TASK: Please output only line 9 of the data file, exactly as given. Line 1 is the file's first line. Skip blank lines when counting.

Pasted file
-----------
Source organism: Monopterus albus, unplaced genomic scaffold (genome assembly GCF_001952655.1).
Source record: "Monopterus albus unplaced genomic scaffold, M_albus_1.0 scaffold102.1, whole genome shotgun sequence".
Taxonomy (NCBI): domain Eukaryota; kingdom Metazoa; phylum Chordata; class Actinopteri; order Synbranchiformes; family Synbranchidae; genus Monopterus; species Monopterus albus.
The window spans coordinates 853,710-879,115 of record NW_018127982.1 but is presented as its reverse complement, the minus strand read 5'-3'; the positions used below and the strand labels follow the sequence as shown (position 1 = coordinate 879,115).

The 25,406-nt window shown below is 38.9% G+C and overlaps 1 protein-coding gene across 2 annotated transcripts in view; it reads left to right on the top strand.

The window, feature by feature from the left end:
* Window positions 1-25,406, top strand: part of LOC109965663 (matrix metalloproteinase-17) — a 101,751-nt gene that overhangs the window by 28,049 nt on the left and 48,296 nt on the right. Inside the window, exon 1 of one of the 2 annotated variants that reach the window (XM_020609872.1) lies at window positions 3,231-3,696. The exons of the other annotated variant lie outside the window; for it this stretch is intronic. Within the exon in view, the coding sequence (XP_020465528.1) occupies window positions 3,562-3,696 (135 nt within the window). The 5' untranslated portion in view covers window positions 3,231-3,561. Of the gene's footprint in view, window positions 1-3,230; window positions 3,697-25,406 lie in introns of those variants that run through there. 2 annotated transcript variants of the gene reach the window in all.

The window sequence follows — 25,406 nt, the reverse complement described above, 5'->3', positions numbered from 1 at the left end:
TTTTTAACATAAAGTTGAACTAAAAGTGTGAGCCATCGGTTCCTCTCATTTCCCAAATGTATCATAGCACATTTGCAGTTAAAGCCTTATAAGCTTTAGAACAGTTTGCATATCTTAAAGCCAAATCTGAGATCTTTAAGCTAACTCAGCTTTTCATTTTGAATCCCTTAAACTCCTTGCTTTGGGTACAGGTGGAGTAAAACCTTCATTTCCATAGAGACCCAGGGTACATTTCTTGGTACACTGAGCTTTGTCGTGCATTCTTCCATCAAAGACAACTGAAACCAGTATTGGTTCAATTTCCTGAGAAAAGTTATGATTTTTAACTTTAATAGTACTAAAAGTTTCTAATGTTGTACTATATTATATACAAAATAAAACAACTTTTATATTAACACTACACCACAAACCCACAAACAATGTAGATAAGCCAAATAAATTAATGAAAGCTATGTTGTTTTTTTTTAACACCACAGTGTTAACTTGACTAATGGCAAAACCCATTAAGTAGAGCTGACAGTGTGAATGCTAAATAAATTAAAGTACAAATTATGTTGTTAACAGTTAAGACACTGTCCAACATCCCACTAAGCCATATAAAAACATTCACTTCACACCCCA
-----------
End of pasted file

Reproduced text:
TTTTTAACATAAAGTTGAACTAAAAGTGTGAGCCATCGGTTCCTCTCATTTCCCAAATGTATCATAGCACATTTGCAGTTAAAGCCTTATAAGCTTTAGAACAGTTTGCATATCTTAAAGCCAAATCTGAGATCTTTAAGCTAACTCAGCTTTTCATTTTGAATCCCTTAAACTCCTTGCTTTGGGTACAGGTGGAGTAAAACCTTCATTTCCATAGAGACCCAGGGTACATTTCTTGGTACACTGAGCTTTGTCGTGCATTCTTCCATCAAAGACAACTGAAACCAGTATTGGTTCAATTTCCTGAGAAAAGTTATGATTTTTAACTTTAATAGTACTAAAAGTTTCTAATGTTGTACTATATTATATACAAAATAAAACAACTTTTATATTAACACTACACCACAAACCCACAAACAATGTAGATAAGCCAAATAAATTAATGAAAGCTATGTTGTTTTTTTTTAACACCACAGTGTTAACTTGACTAATGGCAAAACCCATTAAGTAGAGCTGACAGTGTGAATGCTAAATAAATTAAAGTACAAATTATGTTGTTAACAGTTAAGACACTGTCCAACATCCCACTAAGCCATATAAAAACATTCACTTCACACCCCA